Reading When Writing ... and finding Saul Bellow
15th April 2004
The choice of what to read when writing makes my reading more moody than ever. I'm in our place in France at the moment so the choice of reading matter is reduced to what lies waiting on the single set of shelves, but even so I pace between the books and my armchair starting books and putting them down again.
I brought a couple of dystopian books to help spur the writing of my own, but they've failed the task. Burgess might as well have written A Clockwork Orange from the grave, it smacks so little of the vibrant youth it is meant to be the story of. Some day I'll root amongst the arcane words in an academic fashion, but I don't expect it ever to inspire. Aldous Huxley's Island may grab me some day, but not this week.
So how about my popular reading for this trip, bought at the airport; Henning Mankell's The White Lioness? Mankell's meant to be the new star of the detective novel firmament, and maybe it took a touch of class to make it out of Sweden onto the world stage? Well maybe, but the writing is dry. On page 71 I closed the book, not wanting to have to deal with telling a husband the details of his dear wife's death. Who needs to invite the downbeat into their lives? But in putting the book down I entered a space with my own novel, and in sitting still unknotted some of the emotional threads that were miring my own plot. Maybe Mankell's very matter-0f-factness was what I needed.
Next up was Harlan Coben's Drop Shot, another book about chasing down a killer but I liked the sassy tone of this one, the upbeat voice and manner of the sports agent turned detective. The plot was duff - I spotted the twists and the outcome from very early on and wasn't disabused - but that cheery narrative voice against the odds was what I needed that book to feed me, as I read my own.
I realize I don't need to finish a book to get something out of it. Patricia Highsmith is an old favourite that helps me retain my voice when I'm writing; her prose is menacing when even without dramatic incident and is as clean as a whistle. Just a few chapters of Deep Water sufficed this time around, though. I liked the narrative voice, but didn't want to keep company with the characters any more. Similarly I dipped back into Donald Rawley's The Night Bird Cantata, appreciating the poetry of his alternative perceptions, then slipping away for want of a narrative drive. Tom Sharpe's The Great Pursuit cheered me for a few chapters, happy to revisit his wry take on the publishing industry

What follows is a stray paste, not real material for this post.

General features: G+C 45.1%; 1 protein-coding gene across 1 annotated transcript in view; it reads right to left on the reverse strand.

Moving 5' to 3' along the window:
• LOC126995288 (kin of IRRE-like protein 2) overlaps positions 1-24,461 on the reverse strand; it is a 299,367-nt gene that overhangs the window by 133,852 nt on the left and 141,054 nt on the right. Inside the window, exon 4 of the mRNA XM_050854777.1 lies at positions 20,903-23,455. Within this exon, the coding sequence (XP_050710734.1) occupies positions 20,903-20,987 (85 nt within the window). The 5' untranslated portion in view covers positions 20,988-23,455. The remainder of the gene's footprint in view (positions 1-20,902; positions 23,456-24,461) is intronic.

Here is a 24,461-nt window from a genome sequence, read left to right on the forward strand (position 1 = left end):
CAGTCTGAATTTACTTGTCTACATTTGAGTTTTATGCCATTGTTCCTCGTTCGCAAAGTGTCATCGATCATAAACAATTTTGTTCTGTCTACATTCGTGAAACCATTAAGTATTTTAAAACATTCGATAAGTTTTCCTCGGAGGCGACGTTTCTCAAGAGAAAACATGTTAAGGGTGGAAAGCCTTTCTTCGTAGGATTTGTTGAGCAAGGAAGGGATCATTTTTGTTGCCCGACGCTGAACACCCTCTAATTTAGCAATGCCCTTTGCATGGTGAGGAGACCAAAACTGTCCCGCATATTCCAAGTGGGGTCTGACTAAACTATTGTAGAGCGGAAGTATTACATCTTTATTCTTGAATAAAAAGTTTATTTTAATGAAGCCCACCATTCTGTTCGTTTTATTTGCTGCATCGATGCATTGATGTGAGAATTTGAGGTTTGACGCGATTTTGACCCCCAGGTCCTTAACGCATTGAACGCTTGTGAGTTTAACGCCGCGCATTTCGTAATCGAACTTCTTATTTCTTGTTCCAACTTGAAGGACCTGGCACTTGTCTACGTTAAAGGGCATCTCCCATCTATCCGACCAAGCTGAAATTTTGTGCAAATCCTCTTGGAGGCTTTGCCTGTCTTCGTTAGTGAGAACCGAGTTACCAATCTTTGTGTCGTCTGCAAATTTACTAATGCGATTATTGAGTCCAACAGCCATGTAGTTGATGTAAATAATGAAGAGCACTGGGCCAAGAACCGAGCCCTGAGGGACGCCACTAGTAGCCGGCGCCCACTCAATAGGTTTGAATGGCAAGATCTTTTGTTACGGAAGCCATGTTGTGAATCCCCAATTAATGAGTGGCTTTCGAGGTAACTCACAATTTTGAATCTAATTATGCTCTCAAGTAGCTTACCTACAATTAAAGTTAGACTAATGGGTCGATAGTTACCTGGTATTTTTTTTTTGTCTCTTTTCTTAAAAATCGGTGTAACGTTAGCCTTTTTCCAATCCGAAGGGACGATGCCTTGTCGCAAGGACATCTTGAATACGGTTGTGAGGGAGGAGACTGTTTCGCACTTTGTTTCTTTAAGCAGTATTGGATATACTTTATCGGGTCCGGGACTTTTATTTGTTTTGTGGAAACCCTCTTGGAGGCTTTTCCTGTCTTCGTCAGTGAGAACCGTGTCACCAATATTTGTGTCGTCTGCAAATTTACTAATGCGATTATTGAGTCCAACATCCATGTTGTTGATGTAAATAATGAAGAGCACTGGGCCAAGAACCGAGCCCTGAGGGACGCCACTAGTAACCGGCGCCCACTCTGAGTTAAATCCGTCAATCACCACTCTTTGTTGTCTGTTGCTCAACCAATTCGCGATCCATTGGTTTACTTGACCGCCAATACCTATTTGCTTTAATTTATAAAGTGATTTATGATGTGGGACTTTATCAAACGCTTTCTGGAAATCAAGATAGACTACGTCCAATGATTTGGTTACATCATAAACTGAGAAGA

Shots of different writing voices come from the poets; old faithful James Broughton on this trip, and some Ferlinghetti, Robert Duncan, and Thom Gunn. For a blissful late afternoon I am caught in the narrative drive of Jamila Gavin's Coram Boy, ostensibly a children's book. It can be a hard job enticing children to stay the course of such a book, it builds up so gradually, but sitting in the sunshine with the river running below me I rushed on through till the end. This was reading like it used to be, voracious stuff.
I'm just back indoors from another book, finished even though the cloud has snatched the sun away and an early chill is washing down from the mountains. This was Saul Bellow's Seize the Day. Written in the same year I was born, the book is a gem. As a writer, I can read it for its mastery. Sentences delight in themselves, the narrative technique of dipping into the thoughts of characters for the alternative take on what is show is sublimely achieved. Characters are pinned down in their details even as they take their own extravagant flights in dialogue. The book is a case study in human despair with no let-off yet the book is spiritually rounded - held there I suspect not by Bellow's overt spirituality, which he allows through only in glimpses, but by his compassion. It's not a black comedy, it's a tragedy, yet I laughed for this is how life is with all its thrusting intense petty and devastating dramas yet seldom so keenly observed from os many angles at once. It's like cramming the events and effects of a day inside a crystal ball, all resonant and perfect and unchangeable in its way though disastrous, all open to view, seemingly distorted by the spherical glass but that's simply more of life's quirks bulging into view.
Saul Bellow does not make me want to put down his book and pick up my own pen. He makes me want to sit a while. Take a walk. Cook a fine meal, uncork a good wine, let it breathe. He isn't someone for a writer to learn tricks from. He just reminds you of the quality of life. He is what a writer can be.